Nowadays, multivitamins are the most widely used supplement around the world. According to the research, seventy per cent of adults over the age of 65 in the United States take a multivitamin or another vitamin supplement on a regular basis. However, how many of these people are aware of whether we truly require a multivitamin? Or do these multivitamins just provide us with a false sense of security?
What are Multivatamins?
Multivitamins are a product that contains vitamins, minerals, and other essential nutrients. It is intended to be taken as a dietary supplement, known as a multivitamin. Usually, tablets, capsules, pastilles, powders, liquids, and injectable formulations are all forms of these preparations.
A multivitamin generally includes:
- Vitamin B12
- Vitamin D
Should I Take Multivitamins Every Day?
The majority of people take vitamins because they want to be healthy and make sure they get all the vitamins they need, in case they don’t get enough from their normal diets. In fact, there is no more evidence to prove that daily intake of vitamins and minerals can actually achieve the desired effect you want.
For healthy people, multivitamins are proven they can not be used to prevent cancer, heart disease or other diseases according to most scientific studies. Multivitamins will only benefit specific groups of people.
Who Can Benefit From Multivitamins?
A comprehensive list of individuals who may be at increased risk of micronutrient deficiencies is provided by the Linus Pauling Institute, an Oregon State University molecular nutrition research institute. A multivitamin may be most beneficial to the following individuals:
- Women who are pregnant, lactating, or of childbearing age.
- People who are obese need more of certain nutrients.
- Children, adolescents, and infants who are growing and developing.
- The elders who may experience decreased appetite and nutrient absorption.
- People who struggle to absorb nutrients, such as those who consume a lot of alcohol, have undergone bariatric surgery, and take certain medications.
- People who consume fewer nutrients, such as those who do not eat a healthy diet, those who struggle with food insecurity, and possibly vegans or vegetarians.
- People who use sunscreen, cover all of their exposed skin when outside, or have darker skin pigmentation are all likely to be low in vitamin D.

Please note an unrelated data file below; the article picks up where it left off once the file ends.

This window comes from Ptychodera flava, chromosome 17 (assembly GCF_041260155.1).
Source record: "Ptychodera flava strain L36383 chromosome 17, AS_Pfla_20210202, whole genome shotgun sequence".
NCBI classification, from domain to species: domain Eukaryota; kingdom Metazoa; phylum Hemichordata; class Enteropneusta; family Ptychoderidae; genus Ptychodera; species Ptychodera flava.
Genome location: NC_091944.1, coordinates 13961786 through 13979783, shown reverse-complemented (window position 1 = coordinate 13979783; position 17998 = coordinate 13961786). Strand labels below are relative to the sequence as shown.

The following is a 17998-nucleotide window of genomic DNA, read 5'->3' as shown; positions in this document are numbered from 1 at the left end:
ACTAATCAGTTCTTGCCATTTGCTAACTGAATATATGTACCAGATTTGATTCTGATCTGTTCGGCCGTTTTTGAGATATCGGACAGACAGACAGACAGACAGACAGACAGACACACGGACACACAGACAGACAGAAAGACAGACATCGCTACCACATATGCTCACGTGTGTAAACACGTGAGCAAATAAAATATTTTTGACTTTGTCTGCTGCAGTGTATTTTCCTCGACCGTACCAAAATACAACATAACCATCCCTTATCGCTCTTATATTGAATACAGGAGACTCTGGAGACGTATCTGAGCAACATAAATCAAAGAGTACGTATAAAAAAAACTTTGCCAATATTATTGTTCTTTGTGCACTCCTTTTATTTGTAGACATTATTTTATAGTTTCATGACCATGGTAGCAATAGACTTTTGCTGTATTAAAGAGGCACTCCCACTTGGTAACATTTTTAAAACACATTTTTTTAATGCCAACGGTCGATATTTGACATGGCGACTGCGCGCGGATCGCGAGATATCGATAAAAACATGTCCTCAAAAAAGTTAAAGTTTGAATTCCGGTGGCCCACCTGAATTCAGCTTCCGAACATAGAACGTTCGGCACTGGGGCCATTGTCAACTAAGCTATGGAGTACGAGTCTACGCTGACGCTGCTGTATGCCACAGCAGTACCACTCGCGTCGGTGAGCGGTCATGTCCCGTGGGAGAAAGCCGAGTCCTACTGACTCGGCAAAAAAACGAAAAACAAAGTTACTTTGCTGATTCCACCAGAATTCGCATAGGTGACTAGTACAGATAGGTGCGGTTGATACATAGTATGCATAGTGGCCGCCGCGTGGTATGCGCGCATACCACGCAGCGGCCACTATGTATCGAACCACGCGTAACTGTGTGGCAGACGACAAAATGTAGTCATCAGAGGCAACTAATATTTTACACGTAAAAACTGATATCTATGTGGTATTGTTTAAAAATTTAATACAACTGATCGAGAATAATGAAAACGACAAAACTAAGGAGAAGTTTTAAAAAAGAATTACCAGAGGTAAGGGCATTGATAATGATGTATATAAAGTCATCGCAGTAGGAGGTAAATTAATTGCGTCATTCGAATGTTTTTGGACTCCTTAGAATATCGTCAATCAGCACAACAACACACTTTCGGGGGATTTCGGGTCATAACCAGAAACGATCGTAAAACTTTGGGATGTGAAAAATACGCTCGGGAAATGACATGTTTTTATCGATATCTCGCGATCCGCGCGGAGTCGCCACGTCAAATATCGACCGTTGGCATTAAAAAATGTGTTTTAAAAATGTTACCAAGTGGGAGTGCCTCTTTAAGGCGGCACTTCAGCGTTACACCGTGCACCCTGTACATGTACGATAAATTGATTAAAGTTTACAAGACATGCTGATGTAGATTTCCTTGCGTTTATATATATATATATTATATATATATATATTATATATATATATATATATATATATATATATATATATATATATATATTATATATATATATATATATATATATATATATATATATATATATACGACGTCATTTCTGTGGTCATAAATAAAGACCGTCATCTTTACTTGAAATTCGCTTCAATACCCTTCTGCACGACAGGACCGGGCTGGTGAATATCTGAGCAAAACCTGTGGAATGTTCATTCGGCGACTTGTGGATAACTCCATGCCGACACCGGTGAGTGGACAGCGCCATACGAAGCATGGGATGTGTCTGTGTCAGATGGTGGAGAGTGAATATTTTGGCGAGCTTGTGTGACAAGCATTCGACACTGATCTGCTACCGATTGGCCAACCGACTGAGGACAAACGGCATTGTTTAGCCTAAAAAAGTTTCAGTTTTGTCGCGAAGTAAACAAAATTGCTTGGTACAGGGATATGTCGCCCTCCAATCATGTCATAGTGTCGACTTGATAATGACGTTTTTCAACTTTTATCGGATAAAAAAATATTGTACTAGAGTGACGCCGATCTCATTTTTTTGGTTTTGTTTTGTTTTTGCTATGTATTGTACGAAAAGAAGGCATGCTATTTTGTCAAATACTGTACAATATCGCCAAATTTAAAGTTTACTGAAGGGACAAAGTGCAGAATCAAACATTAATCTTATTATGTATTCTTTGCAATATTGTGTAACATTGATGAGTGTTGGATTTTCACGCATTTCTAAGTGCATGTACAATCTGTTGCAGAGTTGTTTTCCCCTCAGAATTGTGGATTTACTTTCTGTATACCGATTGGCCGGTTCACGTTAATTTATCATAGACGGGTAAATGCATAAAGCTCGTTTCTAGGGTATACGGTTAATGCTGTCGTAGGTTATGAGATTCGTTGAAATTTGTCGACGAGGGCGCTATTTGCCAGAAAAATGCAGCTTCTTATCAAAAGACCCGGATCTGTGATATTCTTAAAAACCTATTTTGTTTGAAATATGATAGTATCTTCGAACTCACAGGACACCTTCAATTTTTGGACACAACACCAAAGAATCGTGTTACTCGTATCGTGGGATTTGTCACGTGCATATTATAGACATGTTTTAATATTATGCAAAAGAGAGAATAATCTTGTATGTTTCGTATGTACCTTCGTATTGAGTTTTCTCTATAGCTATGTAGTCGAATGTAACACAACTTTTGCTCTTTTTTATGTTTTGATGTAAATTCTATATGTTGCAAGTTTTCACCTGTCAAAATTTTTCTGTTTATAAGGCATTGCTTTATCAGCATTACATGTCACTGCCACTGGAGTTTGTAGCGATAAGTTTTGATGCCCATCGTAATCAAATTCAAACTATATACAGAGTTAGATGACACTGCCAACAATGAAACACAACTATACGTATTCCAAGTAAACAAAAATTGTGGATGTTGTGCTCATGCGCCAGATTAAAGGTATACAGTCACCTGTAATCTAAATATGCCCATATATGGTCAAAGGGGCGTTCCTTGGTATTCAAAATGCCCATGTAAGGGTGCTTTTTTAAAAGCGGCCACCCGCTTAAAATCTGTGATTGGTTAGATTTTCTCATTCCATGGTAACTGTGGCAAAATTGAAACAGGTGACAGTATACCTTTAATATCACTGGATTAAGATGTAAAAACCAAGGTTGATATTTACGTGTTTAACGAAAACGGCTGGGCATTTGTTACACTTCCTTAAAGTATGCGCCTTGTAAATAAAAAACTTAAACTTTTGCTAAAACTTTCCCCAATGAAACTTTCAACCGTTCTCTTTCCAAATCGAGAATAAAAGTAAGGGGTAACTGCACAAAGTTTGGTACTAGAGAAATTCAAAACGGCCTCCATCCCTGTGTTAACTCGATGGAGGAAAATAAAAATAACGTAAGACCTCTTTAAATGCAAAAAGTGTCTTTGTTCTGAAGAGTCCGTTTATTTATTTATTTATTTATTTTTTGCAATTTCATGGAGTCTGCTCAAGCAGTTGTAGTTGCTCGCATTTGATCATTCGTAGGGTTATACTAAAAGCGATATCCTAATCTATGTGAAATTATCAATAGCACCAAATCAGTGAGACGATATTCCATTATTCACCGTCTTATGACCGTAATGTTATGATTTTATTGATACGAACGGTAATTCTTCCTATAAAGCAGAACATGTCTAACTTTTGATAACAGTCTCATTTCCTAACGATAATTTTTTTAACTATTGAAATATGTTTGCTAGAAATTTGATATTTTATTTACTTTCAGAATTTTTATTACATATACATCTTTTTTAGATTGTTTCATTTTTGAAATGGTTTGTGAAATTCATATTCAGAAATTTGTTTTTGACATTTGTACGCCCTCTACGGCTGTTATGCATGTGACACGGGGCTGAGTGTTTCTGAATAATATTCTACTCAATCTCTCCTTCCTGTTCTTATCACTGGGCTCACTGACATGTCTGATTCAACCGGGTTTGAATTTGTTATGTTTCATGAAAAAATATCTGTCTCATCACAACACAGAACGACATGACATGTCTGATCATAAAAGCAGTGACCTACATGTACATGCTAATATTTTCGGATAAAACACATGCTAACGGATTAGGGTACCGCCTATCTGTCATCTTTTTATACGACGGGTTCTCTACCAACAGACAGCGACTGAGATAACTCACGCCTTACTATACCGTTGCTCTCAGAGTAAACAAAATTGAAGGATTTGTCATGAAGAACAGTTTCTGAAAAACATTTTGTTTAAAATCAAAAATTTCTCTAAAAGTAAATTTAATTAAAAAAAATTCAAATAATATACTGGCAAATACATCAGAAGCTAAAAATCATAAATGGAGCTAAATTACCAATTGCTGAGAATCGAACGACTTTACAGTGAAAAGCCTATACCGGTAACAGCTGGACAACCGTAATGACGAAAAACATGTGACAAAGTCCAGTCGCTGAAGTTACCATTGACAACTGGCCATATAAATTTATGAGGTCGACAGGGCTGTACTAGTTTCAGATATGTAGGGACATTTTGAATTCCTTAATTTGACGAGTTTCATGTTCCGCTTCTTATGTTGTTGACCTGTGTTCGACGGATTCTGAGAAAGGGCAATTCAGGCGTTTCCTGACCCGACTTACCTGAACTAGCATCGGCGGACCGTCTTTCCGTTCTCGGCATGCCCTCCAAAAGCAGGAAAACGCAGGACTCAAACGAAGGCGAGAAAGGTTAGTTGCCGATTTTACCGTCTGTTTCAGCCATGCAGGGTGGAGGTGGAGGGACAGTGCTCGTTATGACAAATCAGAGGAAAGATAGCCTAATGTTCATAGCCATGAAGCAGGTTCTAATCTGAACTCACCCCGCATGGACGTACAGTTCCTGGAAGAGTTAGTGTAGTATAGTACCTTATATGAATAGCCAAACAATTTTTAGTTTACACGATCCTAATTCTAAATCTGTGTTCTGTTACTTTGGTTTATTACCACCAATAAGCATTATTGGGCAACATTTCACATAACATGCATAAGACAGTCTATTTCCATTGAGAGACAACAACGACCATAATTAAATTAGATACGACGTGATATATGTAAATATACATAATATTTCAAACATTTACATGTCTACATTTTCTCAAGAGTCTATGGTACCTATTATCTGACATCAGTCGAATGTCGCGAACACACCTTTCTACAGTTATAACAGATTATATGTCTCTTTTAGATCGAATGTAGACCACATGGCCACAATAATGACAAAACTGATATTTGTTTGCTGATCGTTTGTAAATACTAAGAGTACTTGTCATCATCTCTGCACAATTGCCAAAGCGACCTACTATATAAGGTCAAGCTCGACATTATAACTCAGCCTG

How to Choose the Right Multivitamins?
The selection of multivitamins can be overwhelming if you decide to take one. Consider these points and guidelines when selecting the best one:
#1: Consult with your doctor
Nutrient requirements vary from person to person. Our physician will assist in determining your nutritional requirements and recommending the appropriate vitamin.
#2: Choose one that contains all of its ingredients at their daily value
The levels of some ingredients within the same multivitamin, like magnesium and potassium, are kept low to prevent interactions, and the levels of calcium are also kept low to keep the pill small.
#3: Verification by the United States Pharmacopeia (USP) can be found on the label
The USP is an independent, non-profit organization that basically checks to see if supplements are pure and contain what they say they do.
#4: Watch out for marketing gimmicks
On vitamin labels, be wary of general marketing claims that lack scientific support. These could be claims that support brain health, improve specific things like hair and nails, or increase energy levels. In an effort to entice consumers, dietary supplements frequently make exaggerated claims that are rarely supported by research.
The Bottom Line
In the end, taking a multivitamin is a personal decision you should make with your doctor based on your particular health and dietary needs. It is important to remember that multivitamins can not substitute for a well-balanced diet.